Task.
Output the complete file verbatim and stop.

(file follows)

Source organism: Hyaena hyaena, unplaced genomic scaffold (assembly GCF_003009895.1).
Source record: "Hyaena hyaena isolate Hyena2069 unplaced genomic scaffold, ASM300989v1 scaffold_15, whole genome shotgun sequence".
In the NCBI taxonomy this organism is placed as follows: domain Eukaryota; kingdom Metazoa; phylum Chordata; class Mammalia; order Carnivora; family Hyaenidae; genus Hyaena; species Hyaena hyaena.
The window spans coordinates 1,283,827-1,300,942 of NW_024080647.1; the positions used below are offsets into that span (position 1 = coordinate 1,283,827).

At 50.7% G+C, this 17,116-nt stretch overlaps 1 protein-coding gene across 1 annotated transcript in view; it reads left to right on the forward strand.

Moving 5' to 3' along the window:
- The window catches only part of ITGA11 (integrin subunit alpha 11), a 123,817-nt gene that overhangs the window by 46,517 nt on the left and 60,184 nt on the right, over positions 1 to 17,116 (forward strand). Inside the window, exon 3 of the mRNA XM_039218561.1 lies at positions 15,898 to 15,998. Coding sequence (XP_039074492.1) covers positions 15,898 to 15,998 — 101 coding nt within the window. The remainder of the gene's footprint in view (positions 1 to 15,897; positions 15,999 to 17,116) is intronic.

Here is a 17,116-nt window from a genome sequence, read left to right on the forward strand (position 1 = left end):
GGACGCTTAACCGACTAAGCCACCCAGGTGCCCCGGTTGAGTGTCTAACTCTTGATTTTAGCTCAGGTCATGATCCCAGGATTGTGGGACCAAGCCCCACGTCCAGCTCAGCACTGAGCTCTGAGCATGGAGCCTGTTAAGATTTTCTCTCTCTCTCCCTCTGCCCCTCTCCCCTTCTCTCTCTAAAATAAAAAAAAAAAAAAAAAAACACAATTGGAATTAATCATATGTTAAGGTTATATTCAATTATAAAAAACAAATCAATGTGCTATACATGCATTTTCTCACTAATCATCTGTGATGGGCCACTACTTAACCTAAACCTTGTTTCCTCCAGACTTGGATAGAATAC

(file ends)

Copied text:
Source organism: Hyaena hyaena, unplaced genomic scaffold (assembly GCF_003009895.1).
Source record: "Hyaena hyaena isolate Hyena2069 unplaced genomic scaffold, ASM300989v1 scaffold_15, whole genome shotgun sequence".
In the NCBI taxonomy this organism is placed as follows: domain Eukaryota; kingdom Metazoa; phylum Chordata; class Mammalia; order Carnivora; family Hyaenidae; genus Hyaena; species Hyaena hyaena.
The window spans coordinates 1,283,827-1,300,942 of NW_024080647.1; the positions used below are offsets into that span (position 1 = coordinate 1,283,827).

At 50.7% G+C, this 17,116-nt stretch overlaps 1 protein-coding gene across 1 annotated transcript in view; it reads left to right on the forward strand.

Moving 5' to 3' along the window:
- The window catches only part of ITGA11 (integrin subunit alpha 11), a 123,817-nt gene that overhangs the window by 46,517 nt on the left and 60,184 nt on the right, over positions 1 to 17,116 (forward strand). Inside the window, exon 3 of the mRNA XM_039218561.1 lies at positions 15,898 to 15,998. Coding sequence (XP_039074492.1) covers positions 15,898 to 15,998 — 101 coding nt within the window. The remainder of the gene's footprint in view (positions 1 to 15,897; positions 15,999 to 17,116) is intronic.

Here is a 17,116-nt window from a genome sequence, read left to right on the forward strand (position 1 = left end):
GGACGCTTAACCGACTAAGCCACCCAGGTGCCCCGGTTGAGTGTCTAACTCTTGATTTTAGCTCAGGTCATGATCCCAGGATTGTGGGACCAAGCCCCACGTCCAGCTCAGCACTGAGCTCTGAGCATGGAGCCTGTTAAGATTTTCTCTCTCTCTCCCTCTGCCCCTCTCCCCTTCTCTCTCTAAAATAAAAAAAAAAAAAAAAAAACACAATTGGAATTAATCATATGTTAAGGTTATATTCAATTATAAAAAACAAATCAATGTGCTATACATGCATTTTCTCACTAATCATCTGTGATGGGCCACTACTTAACCTAAACCTTGTTTCCTCCAGACTTGGATAGAATAC